MR. SANTOS: That was his concern at the last pretrial. He wanted to be heard on motions and so.


MR. BISHOP: Okay. And that would give time for Mr. Santos to review the documentation, right?

THE COURT: If you waive your right to a speedy trial --

MR. BISHOP: Yes, ma'am.

THE COURT: Do you understand what a speedy trial is?

MR. BISHOP: Yes, it's within 90 days.

THE COURT: Sir, do you understand that that is also a critical decision of yours to make, and that if you waive it today you are making it without access to counsel?

MR. BISHOP: Yes, ma'am.

THE COURT: And are you doing that voluntarily?

MR. BISHOP: Yes, ma'am.

THE COURT: Okay. What we're going to do is waive your right to speedy trial. It's going to expire in 90 days. Are we doing it 90 days from today?

MR. SANTOS: Yes, Your Honor.

THE COURT: Okay. Ninety days from today and I'm going to ask you to sign that. I'm going to ask you to sign a waiver of your right to have counsel for today only, because I want it attached to this speedy trial.

MR. BISHOP: Yes, ma'am, I'll do that for today only.

THE COURT: Okay. We'll indicate that it's only in regard to this waiver of speedy trial that he is waiving right to counsel.

MR. SANTOS: Oh, okay.

THE COURT: Okay. If you could -- and then, sir, I want you to understand very clearly the next time you come into court you will not be arguing motions. You will set a motions argument the next time you come to court.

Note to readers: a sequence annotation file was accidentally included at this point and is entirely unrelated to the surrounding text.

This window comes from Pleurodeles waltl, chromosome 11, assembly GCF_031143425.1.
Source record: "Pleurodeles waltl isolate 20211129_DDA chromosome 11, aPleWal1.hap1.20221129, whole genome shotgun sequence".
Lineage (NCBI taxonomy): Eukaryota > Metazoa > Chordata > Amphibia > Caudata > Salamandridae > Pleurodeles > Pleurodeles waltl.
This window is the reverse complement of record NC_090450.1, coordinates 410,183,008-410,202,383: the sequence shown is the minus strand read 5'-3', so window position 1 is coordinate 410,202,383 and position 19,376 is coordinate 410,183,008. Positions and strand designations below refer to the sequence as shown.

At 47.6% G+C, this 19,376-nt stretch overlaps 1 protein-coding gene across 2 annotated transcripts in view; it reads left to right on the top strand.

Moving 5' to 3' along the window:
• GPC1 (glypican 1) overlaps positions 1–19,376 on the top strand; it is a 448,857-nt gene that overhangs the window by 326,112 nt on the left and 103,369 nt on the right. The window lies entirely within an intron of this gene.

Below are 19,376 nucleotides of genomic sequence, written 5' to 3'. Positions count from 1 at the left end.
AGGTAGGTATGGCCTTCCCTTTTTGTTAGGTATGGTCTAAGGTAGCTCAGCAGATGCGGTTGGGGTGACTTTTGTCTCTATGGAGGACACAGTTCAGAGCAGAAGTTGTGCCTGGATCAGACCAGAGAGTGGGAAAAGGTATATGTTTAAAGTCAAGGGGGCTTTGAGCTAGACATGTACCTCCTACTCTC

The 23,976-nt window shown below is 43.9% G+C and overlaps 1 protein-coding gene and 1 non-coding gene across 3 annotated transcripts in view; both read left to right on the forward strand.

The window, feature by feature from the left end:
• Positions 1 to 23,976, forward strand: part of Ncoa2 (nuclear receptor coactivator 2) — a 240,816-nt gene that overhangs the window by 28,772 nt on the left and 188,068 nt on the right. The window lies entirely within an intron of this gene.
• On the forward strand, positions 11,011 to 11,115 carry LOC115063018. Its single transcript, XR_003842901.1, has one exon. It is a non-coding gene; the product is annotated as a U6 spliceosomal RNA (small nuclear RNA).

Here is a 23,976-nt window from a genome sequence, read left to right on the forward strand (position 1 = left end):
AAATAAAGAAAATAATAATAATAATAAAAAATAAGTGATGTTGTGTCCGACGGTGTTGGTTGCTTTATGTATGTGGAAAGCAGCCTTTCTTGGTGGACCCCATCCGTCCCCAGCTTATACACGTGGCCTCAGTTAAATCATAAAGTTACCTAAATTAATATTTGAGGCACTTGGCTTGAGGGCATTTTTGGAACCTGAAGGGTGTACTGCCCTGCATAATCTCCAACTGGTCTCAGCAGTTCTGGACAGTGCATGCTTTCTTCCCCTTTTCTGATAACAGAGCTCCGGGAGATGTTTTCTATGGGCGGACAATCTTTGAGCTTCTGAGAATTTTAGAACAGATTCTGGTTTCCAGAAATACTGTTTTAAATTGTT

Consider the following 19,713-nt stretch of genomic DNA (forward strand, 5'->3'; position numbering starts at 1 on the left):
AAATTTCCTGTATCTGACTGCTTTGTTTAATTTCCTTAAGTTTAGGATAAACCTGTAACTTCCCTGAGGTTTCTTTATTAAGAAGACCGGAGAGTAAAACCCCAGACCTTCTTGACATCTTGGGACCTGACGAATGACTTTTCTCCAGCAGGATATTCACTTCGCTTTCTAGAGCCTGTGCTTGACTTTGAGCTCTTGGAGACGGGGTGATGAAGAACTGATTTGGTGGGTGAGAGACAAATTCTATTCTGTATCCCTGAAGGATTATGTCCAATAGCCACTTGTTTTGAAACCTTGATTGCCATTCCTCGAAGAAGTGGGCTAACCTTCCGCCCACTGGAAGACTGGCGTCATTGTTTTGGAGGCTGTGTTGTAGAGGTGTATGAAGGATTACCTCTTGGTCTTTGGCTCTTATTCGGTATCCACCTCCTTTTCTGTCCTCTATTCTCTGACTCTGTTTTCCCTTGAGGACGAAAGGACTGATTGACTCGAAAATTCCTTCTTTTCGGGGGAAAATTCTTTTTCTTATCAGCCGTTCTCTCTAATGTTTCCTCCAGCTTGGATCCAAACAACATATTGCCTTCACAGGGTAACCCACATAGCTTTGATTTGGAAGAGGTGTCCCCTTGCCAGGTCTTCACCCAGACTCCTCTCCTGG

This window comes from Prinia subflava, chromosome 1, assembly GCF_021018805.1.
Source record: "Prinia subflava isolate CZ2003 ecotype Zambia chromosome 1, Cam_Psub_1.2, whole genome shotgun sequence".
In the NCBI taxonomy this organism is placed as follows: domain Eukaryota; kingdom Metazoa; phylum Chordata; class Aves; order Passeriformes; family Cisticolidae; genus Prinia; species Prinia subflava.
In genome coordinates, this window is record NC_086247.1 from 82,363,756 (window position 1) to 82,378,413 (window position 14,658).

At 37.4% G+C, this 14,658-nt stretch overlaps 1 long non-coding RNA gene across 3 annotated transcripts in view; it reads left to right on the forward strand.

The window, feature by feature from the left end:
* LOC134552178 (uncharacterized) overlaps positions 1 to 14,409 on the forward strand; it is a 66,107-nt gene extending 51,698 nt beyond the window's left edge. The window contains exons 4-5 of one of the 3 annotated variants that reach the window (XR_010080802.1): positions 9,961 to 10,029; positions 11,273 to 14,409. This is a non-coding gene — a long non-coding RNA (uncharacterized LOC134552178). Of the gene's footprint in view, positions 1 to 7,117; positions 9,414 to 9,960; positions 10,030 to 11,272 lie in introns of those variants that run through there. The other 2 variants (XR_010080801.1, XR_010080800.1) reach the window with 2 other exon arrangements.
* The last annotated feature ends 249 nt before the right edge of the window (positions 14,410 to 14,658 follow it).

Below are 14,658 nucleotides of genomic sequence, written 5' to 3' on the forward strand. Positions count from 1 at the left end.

MR. BISHOP: To be heard?

THE COURT: To be heard.

MR. BISHOP: Right.

THE COURT: And still be screened for assigned counsel or either to retain a counsel. Mr. Crowley is going to give you some names of counsels that you may -- or attorneys you may want to call. Okay? Okay. And just for the record this is in regardto case number C-534232.

MR. SANTOS: Thank you, Your Honor.

THE COURT: Thank you, Mr. Bishop. I am going to just note for the record that you are signing this without prejudice. It will also -- I'm going to note or the docket will note that you signed this waiver for the purposes of resetting this for a pretrial. Okay. And that you're not permanently waiving your right to counsel, it was for the purpose of -- I'm sorry, for the purposes of signing the speedy trial waiver only. Let the docket reflect that Mr. Bishop signed the speedy trial waiver or he waived -- he waived his right to counsel only for the purposes of signing this speedy trial waiver. Okay. If you could see --

UNIDENTIFIED SPEAKER: And did I hear something about a Bill of Particulars?

THE COURT: Yes. He has submitted a request for a Bill of Particulars -- a motion for a Bill of Particulars to the prosecutor. And Mr. Santos, if that could be responded to in the next two weeks it would give him time -- your next pretrial will be approximately 30 days from today. Okay.


THE COURT: Okay. If you could see the clerk, that concludes this matter.

MR. BISHOP: Thank you, Your Honor.